Good Medicine

By Hannah Wallace October 31, 2008

Five years ago, Lake Erie College of Osteopathic Medicine (LECOM) broke ground on its Bradenton facility, marking the second location for the Erie, Penn.-based medical school. Since then, the college has graduated its first class and opened a school of pharmacy. Robert George, D.O., associate dean of academic affairs, discusses its impact on our region.

Where do LECOM students come from?

From all over. Forty-two percent are from Florida, and 28 percent to 31 percent are from other states. This year we had 3,000 applications and interviewed 700 people for 150 positions. Our first graduating class (in June 2008) had 137 students, and of those, 34 stayed in Florida to do their training. And as far as declaring specialties, emergency medicine is the No. 1 choice—we (currently) have 20 students in that specialty—followed by internal medicine, pediatrics and family medicine.

Where are students making the biggest economic impact here?

It’s projected that our 600 students spend about $60 million dollars here; they pay rent, they buy groceries. Ever sector is impacted every day. It’s a very positive boost for the local economy. And we’re trying to develop new training programs to get students to stay here. Now that local hospitals see that our students do good work, they’re looking into developing those programs.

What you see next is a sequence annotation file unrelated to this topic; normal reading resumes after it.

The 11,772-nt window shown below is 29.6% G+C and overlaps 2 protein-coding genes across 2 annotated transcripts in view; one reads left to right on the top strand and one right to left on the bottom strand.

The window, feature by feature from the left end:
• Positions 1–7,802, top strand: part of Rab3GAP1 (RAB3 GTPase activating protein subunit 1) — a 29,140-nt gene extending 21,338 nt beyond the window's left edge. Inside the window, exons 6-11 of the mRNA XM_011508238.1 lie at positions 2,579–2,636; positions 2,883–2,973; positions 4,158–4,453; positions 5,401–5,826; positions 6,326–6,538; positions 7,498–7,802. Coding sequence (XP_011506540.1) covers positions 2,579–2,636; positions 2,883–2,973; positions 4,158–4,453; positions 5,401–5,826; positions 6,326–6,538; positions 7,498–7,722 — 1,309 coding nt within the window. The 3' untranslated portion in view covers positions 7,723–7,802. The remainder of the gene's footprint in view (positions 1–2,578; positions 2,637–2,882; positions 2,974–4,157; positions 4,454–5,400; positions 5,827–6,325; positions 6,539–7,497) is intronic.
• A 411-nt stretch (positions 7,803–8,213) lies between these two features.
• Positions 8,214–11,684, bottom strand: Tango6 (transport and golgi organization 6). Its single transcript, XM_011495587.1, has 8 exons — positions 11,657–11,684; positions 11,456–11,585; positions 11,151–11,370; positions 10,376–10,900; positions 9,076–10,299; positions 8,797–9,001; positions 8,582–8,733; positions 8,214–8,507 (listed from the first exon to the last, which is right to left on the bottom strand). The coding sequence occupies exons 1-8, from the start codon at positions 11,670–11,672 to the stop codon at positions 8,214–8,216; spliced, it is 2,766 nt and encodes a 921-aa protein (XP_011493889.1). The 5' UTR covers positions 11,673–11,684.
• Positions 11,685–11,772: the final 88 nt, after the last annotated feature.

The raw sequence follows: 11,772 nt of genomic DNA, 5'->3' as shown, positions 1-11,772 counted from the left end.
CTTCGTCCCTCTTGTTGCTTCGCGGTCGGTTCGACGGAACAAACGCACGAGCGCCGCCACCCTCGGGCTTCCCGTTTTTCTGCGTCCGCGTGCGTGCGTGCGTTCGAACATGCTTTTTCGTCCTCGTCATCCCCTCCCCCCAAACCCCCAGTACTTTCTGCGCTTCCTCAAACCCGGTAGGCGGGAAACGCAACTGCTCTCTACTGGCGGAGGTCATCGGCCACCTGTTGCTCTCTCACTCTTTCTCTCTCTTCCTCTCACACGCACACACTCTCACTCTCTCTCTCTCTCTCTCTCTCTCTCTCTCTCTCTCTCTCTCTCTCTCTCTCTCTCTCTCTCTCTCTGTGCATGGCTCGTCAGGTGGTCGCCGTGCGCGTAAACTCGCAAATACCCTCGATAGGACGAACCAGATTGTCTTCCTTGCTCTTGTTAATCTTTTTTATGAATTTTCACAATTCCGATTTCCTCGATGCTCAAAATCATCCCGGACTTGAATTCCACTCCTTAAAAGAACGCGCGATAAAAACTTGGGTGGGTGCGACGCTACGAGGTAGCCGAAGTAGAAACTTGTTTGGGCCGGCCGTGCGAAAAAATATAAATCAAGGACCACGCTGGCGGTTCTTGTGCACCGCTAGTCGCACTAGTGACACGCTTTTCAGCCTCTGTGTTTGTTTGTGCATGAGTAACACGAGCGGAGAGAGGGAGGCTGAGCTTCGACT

Where do they intern?

Students have a lot of latitude in terms of their rotations—in years three and four, they can go anywhere in the U.S. Locally, they go to Manatee Memorial, Blake, Doctors Hospital—the only local hospital they don’t go to is Sarasota Memorial, which works with students from Florida State. And 100 percent of students go on to do specialized training in their chosen fields of study.

What issues are students going to face after their time at LECOM?

There are a lot of issues facing physicians in the U.S. right now—malpractice lawsuits, escalating overhead, Medicare cutbacks, employer cutbacks. And (with Florida), you have a state that’s No. 4 (in the U.S.) in population and that’s one of the hardest hit in terms of the national physician shortage. You have to have people to meet the demand of caring for people, and not just retirees. But there are great opportunities in Florida, especially if we develop more training programs. As far as the business side of medicine, though, we leave that to students’ residency programs—it’s too early to get into that while they’re here. However, we do offer a class on healthcare management.

What’s on the horizon for LECOM?

As far as healthcare programs go, we’re pretty much set. The School of Pharmacy opened two years ago, and the first class has already completed its first two years; it’s a four-year-program, and we just started our second class this year. Pharmacy is another area in which there are crucial (workforce) shortages. And we’re set in our building; if we do expansions, it’ll be in the near future, but we haven’t done anything that’s newsworthy yet. Everything is happily in place; things are going well, our students are successful and they’ve all received excellent residencies after they graduated.

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